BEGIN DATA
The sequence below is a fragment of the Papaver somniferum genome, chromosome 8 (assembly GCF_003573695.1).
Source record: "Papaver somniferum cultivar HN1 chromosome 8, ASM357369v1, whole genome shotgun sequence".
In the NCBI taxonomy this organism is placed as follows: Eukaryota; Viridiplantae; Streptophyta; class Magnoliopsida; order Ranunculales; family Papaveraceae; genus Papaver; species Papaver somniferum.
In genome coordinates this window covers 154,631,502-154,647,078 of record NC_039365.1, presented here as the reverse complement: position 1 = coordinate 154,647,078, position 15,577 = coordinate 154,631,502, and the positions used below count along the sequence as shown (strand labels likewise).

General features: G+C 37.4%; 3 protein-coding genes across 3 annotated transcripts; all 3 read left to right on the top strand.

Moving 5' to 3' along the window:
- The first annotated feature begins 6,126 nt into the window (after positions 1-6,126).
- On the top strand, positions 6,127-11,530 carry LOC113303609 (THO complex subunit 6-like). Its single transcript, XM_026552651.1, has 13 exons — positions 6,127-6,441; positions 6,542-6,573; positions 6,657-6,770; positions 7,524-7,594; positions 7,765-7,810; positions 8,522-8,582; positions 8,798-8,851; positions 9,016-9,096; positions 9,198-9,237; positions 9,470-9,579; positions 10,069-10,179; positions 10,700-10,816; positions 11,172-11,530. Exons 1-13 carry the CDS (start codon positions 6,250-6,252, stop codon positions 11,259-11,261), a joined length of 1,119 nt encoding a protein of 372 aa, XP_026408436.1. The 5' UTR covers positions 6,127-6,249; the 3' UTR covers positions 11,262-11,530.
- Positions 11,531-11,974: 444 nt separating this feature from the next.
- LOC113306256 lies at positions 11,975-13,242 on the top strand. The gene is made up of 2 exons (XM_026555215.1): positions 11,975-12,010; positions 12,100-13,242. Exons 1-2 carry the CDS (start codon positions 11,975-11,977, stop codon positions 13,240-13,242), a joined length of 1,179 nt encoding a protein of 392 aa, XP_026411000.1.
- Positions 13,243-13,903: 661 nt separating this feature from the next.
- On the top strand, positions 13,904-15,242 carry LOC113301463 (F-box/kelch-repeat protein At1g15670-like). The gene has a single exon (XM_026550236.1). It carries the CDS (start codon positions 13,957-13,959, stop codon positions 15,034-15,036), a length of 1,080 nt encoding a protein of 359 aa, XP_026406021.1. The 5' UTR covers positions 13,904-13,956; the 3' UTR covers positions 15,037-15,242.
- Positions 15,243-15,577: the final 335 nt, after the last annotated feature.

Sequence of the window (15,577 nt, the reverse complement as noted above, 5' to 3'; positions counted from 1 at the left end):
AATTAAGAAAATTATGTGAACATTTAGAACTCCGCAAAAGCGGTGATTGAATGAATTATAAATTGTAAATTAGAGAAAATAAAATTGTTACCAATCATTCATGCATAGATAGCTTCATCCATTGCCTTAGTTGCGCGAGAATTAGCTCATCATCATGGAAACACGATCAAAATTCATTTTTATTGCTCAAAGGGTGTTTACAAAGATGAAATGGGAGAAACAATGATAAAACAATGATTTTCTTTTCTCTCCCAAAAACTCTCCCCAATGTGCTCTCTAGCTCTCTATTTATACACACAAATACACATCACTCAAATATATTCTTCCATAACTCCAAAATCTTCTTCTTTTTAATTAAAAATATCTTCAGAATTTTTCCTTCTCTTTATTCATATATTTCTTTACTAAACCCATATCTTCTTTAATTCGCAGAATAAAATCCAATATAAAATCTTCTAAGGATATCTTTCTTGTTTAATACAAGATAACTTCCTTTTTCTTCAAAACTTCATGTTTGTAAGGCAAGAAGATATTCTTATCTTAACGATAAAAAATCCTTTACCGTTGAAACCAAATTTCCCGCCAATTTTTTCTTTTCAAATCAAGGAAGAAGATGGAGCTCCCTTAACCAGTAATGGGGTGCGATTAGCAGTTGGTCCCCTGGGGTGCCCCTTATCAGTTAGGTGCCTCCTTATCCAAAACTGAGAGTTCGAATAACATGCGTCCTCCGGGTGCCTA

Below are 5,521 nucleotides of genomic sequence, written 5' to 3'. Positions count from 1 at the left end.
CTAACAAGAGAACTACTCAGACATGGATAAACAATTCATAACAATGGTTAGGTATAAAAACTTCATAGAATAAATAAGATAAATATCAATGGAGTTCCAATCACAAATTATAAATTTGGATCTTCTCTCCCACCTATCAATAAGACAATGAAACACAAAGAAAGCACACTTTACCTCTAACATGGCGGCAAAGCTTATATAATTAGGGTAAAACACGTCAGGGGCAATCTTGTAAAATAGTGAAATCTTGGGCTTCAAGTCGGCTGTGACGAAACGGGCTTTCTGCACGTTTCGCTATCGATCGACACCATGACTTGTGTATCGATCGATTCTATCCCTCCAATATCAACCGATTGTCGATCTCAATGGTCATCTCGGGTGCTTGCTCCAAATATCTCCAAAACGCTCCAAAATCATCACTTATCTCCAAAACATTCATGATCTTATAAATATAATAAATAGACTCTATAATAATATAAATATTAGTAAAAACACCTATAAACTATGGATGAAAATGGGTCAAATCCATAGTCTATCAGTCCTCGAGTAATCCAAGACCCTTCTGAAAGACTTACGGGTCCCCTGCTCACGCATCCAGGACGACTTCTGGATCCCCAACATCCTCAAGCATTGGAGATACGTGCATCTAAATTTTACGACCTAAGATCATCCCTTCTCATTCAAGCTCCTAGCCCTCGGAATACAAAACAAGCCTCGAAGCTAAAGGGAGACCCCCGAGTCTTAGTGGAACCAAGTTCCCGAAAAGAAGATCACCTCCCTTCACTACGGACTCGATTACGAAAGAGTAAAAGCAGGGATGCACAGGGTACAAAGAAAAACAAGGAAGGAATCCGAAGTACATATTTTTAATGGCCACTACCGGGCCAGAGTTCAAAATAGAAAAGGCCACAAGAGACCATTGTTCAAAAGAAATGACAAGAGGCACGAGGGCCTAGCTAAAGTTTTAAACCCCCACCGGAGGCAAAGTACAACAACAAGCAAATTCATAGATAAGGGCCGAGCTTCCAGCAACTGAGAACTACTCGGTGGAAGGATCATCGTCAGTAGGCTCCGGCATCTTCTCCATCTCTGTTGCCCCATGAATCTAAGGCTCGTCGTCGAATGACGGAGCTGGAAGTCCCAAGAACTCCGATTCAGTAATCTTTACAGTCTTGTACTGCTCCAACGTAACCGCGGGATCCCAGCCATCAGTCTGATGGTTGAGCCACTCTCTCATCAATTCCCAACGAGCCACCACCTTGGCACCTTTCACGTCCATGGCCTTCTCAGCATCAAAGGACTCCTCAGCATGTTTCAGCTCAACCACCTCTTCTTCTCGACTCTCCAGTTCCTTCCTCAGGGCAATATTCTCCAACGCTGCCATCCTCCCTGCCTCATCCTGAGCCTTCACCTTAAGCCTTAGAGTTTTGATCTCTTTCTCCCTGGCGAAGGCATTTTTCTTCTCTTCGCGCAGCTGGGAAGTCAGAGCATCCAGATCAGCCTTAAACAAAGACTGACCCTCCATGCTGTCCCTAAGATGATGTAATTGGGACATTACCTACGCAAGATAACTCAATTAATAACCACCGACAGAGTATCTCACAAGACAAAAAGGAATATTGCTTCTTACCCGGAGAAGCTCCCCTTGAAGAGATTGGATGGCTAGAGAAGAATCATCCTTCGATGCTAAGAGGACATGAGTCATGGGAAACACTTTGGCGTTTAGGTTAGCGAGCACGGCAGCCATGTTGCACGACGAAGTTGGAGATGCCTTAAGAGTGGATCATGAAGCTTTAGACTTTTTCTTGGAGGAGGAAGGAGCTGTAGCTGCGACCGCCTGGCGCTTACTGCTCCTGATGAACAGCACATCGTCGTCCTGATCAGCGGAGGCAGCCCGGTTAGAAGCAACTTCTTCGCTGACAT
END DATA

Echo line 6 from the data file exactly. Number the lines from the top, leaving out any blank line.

Moving 5' to 3' along the window: